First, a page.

NYT on Erdoğan’s extradition request for Gülen: crass, cynical attempt

NYT on Erdoğan’s extradition request for Gülen: crass, cynical attempt

Turkish Islamic scholar Fethullah Gülen (Photo: Today's Zaman)

May 03, 2014, Saturday/ 11:19:58/ TODAYSZAMAN.COM
The New York Times editorial board published an article titled “Let Mr. Erdogan Fight His Own Battles” on Friday in which it defined Prime Minister Recep Tayyip Erdoğan's attempt to get the US to extradite Islamic scholar Fethullah Gülen as “nothing more than a crass and cynical attempt to exploit the law, and Turkey's alliance with the United States, for political payback.”

Erdoğan had said during an interview with American public television station PBS host Charlie Rose broadcast in the US on Monday night that the US should extradite Gülen.

“Some experts say there is no legal basis for an extradition request because there are no charges or legal cases against Mr. Gülen, who has permanent-resident status and has lived in rural Pennsylvania since 1997,” The New York Times wrote.

The newspaper also said that for the United States to approve an extradition request, the person must be accused of a crime recognized in both jurisdictions, and there must be a reasonable belief that the person committed the crime. “It seems unlikely those conditions exist. Washington has not considered Mr. Gülen a threat, or he would not have been able to remain in the country,” it added.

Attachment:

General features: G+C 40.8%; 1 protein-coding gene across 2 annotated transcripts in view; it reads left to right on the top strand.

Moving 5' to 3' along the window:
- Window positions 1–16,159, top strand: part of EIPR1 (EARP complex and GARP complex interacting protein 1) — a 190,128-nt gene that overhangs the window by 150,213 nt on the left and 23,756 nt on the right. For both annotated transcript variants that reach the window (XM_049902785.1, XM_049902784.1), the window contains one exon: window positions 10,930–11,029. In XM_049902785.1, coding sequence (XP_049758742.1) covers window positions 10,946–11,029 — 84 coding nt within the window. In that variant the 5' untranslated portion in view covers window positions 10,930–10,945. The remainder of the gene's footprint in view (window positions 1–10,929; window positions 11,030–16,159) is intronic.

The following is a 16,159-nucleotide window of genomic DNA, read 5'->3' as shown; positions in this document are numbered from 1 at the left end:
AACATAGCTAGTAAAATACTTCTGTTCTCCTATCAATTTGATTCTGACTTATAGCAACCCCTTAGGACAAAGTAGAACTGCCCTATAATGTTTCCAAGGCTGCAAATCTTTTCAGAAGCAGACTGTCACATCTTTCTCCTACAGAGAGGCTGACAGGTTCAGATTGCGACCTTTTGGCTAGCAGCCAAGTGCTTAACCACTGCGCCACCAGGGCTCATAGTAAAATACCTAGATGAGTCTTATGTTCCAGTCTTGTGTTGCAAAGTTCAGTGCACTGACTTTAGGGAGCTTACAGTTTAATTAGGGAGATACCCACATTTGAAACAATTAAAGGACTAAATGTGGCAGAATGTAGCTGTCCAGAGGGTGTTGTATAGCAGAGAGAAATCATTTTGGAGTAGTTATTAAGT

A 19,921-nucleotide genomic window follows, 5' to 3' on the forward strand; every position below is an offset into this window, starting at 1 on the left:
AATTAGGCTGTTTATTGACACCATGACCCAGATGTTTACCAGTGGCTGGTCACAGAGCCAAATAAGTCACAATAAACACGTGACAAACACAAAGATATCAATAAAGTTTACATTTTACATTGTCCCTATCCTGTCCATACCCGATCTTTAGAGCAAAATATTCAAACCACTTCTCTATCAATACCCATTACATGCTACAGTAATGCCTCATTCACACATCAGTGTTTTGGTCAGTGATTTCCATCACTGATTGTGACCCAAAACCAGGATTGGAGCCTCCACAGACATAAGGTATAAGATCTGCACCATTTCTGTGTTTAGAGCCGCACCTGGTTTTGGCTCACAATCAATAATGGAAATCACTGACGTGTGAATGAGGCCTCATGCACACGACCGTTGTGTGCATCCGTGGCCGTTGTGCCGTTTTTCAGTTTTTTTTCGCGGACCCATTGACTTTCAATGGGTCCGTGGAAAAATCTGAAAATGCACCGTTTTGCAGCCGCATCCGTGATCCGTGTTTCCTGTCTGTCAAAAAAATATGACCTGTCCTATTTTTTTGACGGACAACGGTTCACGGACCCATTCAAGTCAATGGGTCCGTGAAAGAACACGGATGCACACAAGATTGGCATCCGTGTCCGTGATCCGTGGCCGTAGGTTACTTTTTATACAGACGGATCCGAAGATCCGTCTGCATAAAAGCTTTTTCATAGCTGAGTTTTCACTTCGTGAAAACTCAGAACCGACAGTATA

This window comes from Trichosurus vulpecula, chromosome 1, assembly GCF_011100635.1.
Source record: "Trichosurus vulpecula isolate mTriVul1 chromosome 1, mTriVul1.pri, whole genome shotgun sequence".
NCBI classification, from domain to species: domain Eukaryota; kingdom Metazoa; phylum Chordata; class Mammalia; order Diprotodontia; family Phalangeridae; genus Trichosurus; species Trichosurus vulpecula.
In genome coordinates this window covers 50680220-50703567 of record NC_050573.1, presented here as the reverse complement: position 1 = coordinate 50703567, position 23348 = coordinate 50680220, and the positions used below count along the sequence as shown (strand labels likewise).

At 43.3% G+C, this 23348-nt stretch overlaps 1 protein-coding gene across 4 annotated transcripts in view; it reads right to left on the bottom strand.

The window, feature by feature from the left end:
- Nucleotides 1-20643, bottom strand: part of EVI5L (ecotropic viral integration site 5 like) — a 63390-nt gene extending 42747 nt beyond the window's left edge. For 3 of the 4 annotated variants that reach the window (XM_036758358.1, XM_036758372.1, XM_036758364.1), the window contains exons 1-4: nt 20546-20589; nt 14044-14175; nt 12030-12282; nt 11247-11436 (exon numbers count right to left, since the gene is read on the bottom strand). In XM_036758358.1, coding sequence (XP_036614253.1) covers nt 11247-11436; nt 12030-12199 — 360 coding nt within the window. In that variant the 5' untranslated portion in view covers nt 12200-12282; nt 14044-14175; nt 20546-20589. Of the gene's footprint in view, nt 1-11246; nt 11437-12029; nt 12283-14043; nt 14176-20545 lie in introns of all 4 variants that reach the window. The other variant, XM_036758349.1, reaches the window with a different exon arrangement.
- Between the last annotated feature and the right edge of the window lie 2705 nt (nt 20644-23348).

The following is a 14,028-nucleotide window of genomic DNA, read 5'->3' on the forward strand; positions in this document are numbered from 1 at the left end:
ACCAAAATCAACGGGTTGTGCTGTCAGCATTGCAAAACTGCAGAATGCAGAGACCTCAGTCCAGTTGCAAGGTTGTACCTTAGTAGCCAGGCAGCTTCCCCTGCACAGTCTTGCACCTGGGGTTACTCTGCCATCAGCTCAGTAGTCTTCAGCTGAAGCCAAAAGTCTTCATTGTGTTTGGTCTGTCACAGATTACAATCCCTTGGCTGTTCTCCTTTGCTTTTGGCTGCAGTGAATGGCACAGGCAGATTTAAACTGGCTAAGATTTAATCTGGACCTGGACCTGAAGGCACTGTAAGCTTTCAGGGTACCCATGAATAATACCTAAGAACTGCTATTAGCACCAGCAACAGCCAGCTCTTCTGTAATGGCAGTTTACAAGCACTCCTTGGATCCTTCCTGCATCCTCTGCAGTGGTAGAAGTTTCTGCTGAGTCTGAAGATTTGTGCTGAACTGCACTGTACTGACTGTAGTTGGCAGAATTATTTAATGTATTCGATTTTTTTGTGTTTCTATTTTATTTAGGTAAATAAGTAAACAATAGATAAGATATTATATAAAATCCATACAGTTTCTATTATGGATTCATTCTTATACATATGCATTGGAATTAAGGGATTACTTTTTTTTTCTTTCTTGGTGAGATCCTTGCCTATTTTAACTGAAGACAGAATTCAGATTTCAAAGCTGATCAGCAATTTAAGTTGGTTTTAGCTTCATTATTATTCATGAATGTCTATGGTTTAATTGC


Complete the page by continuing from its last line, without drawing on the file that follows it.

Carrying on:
When Rose asked Erdoğan if he believes the US will comply with Turkey's request for an extradition, Erdoğan said he hopes to see that happen. The prime minister then quickly added that the US should at least deport Gülen.
Erdoğan acknowledged that the Islamic scholar has the right to permanently reside in the US by virtue of a legal document known as a green card, which also gives Gülen legal rights in the US. The prime minister also pointed out that his government had cancelled Gülen's Turkish passport but did not mention why.

On Tuesday, when asked by a reporter after a party parliamentary group meeting if a formal process seeking Gülen's extradition from the United States would be started, Erdoğan replied, “Yes, it will begin." This is not the first time Erdoğan has raised the issue of extraditing the scholar. Speaking on Turkish TV in March, Erdoğan said he had asked US President Barack Obama during a phone call on Feb. 19 for Gülen to be extradited because he represents a threat to Turkey's national security. Erdoğan claimed that Obama had viewed this request “positively” and replied by saying, “I got the message.”
In an unusual statement, the White House then accused Prime Minister Erdoğan of misrepresenting the content of the phone conversation with Obama. Gülen is in self-imposed exile in the US, though there is no legal hurdle preventing him from returning to Turkey. Shortly after he went to the US in 2000, he was charged with establishing an illegal organization in Turkey but was eventually acquitted in 2008.

“So far, the Obama administration has declined to comment publicly on the issue, which has the potential to cause serious and unnecessary new tensions with Turkey. It would be an abuse of extradition law to use it for political reasons. Mr. Erdoğan should fight his political battles on his own,” The New York Times said.
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